Nordiq Canada News

The Ski Playground: An Introduction to Sport for Life for All Canadians

April 11, 2024

For Jesse Cockney, the experience helped him drift back more than three decades, to a time when he was a young, unsteady novice just beginning a love affair with a sport.


“When people get on skis, any skis, for the first time,’’ says the two-time Canadian Olympian, “there’s always that moment of apprehension – they’re really focused, so dialed-in, paying extra special attention.


“But then – as always – after a while, there’s this spark, as if a light goes on for them, and they really get it. We all have experienced that, at some place, at some time.


“You’ll see the biggest smiles on faces. Cold, -18, maybe the coldest day they’ve ever been outside in their lives, and they are loving it.


“Those moments are universal, across ages, backgrounds, when you find yourself gliding, actually doing it.


“I started skiing when I was about two years old. And being a part of this – a totally unique experience – does take me back to those feelings I had when I was 5, 6, 7 years old. No aspirations of racing, of personal goals, of competing at an Olympics.


“Just the love of skiing. That is really cool to see.


As coordinator of the Ski Playground initiative, a four-sport partnership between Nordiq Canada, Biathlon Canada, Ski Jumping Canada and Nordic Combined Canada, Cockney has gotten the chance to see those moments firsthand again.

Jesse Cockney helps participants at the Wastowea Nordic Ski Playground event. Photo: Paul Jordan

The format is unique: All four ski disciplines in one setting, designed to introduce one or all of them to people of varying backgrounds and especially people who are Black, Indigenous, racialized, 2SLGBTQi+, low income, newcomers and persons with disabilities.


It’s a one-stop ski-experience for mostly first-time skiers and oftentimes under-served Canadians. Over $290,000 in funding, received through Sport Canada’s Community Sport for All Initiative, was used to develop the Ski Playground program, market it, purchase equipment and run five demonstration events in partnership with clubs. All in hopes that clubs across the country will create low-cost ski playgrounds of their own, using shovels and other common supplies.


“There’s not a lot better than seeing kids drawn to the biathlon range,’’ laughs Cockney. “It’s fun, we have (laser gun) lights set up so they go green or red and they get really excited about that.

“Being outside, experiencing a new sport with other kids, good sport-for-life endeavours.


“What could be better?”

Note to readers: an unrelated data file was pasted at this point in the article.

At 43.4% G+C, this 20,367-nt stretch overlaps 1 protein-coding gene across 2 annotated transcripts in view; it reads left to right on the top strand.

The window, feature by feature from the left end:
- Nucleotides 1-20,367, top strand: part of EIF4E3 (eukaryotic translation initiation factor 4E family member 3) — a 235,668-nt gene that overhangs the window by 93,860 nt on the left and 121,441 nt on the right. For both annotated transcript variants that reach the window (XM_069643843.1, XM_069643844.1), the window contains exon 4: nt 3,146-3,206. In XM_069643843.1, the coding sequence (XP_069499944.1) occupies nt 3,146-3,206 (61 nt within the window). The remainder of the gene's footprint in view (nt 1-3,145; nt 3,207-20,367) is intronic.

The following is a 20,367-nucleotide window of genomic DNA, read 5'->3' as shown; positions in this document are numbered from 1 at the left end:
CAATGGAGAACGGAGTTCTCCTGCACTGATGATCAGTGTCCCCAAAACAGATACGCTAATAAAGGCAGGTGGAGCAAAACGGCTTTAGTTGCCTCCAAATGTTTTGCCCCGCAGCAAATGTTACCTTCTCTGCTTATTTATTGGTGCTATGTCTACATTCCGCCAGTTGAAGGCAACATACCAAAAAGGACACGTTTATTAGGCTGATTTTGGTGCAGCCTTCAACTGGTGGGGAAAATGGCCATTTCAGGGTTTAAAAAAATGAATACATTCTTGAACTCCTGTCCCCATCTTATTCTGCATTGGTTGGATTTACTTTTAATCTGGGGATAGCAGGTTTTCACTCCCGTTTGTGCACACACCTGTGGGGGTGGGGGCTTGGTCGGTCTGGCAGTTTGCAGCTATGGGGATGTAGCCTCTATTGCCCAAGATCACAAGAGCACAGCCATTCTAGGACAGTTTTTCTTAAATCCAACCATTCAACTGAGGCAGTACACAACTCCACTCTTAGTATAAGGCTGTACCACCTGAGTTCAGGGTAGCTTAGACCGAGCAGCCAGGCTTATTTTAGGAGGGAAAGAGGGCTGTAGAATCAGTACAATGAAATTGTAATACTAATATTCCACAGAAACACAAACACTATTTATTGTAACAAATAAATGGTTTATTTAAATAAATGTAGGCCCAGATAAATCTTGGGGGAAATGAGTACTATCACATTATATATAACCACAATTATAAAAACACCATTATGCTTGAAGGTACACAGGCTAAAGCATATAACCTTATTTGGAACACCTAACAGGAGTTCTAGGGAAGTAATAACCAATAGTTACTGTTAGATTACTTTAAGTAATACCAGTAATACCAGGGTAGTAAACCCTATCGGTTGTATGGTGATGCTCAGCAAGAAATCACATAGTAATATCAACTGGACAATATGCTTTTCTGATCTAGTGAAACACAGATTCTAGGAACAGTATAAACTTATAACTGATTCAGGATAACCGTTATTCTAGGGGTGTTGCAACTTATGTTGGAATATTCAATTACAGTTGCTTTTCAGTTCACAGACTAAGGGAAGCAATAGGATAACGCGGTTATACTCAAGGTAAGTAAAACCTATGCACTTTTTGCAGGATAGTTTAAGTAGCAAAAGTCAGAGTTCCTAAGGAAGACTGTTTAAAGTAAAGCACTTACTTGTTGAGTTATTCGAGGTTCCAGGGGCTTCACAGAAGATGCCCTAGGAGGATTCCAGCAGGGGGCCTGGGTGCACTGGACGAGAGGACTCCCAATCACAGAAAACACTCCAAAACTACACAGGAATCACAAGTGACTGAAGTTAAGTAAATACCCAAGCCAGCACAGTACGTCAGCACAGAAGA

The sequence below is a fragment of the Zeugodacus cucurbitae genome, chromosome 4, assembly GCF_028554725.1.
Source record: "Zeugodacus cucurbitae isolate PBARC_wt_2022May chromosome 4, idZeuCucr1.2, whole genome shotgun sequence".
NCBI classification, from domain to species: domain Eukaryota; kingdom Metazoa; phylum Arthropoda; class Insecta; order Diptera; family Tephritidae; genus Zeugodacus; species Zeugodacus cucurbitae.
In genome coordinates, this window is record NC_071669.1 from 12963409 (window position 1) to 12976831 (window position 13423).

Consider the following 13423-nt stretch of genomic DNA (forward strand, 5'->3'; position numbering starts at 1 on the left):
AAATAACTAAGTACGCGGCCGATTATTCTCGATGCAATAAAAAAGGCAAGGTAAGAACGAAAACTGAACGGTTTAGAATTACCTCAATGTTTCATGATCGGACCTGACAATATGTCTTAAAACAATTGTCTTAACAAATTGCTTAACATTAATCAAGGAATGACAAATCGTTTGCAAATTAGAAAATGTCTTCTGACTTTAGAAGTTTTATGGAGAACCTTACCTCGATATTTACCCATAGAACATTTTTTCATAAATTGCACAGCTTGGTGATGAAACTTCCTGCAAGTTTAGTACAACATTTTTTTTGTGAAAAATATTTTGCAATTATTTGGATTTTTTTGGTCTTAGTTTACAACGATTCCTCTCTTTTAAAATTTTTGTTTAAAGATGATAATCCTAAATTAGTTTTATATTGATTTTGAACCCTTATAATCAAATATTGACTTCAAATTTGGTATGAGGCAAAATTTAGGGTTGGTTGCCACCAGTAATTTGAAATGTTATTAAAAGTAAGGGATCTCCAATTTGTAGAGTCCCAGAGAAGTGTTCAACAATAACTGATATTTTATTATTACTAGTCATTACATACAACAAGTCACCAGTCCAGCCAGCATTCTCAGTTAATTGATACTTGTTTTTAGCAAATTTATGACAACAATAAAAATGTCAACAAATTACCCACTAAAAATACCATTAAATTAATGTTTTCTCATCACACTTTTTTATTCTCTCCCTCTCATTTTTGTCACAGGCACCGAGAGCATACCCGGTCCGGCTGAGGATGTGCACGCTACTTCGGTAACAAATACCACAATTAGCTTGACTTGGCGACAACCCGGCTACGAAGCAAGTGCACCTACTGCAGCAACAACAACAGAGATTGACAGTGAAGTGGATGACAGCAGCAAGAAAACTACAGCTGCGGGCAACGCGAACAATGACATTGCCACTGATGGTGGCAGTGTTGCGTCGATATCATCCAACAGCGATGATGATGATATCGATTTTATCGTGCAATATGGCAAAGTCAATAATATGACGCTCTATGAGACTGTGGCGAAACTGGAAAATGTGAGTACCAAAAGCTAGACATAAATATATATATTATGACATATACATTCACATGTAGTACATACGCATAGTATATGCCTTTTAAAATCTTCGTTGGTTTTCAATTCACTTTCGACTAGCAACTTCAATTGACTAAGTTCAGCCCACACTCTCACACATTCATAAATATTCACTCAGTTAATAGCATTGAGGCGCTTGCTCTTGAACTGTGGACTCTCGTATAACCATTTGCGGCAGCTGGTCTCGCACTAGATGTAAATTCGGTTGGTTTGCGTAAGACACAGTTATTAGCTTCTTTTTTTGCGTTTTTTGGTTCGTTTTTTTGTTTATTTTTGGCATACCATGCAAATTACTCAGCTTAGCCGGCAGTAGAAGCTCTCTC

Ski Playground’s five-province tour began on Feb. 18th at the Nickel Plate Nordic Centre in Penticton, B.C., then all the way cross-country to the Wostawea Cross Country Ski Club in Fredericton, N.B., west to Strathcona Wilderness Centre in Uncas, Alta., then to Langham, Sask. and River Ridge Nordic , and, finally, to Cockney’s hometown, Yellowknife, NT and the Yellowknife Ski Club.


“The experience we had here,’’ summarizes Wostawea club president Nathalie Comeau, “was wonderful.”


The morning activities in Fredericton on Feb. 24th focused on jackrabbit and regular adult learners, keen to try new things. In the afternoon session, those who’d never skied before joined the participation party.


A pleasant sidelight, adds Comeau, was the sight of former jackrabbit cross country skiers who hadn’t visited the club in quite a while returning specifically to give biathlon and ski jumping a whirl.


“I think people were more ready to try the biathlon laser rifles, because they’ve been to arcades or laser tag,’’ says Comeau. “Ski jumping is a bigger challenge for people, but I was pleasantly surprised to see both kids and adults try it.


“And some kids … they actually got air. They were really good. But if they tried and didn’t get it right the first time, or the second, they’d run right back up the hill and say ‘I’m going again!’ And did, until they landed on their feet.


“When you think of ski jumping in New Brunswick, you don’t think you’ll ever get the chance. You see it at the Olympics. You know there were ski jumps out west. But that’s about it. So, to have this here, to have a go with the skis, the helmet, everything, was unusual and so much fun, so exciting. I’m sure people thought: ‘I’d better try this. When am I going to get another chance?’”


An opportunity both Carolyn MacDonald, in her first year as a volunteer at Wostawea, and six-year-old son William, both avid cross-country skiers, wholly embraced.


“Ski jump!” enthuses William, when asked which of the four sports he enjoyed most on the day.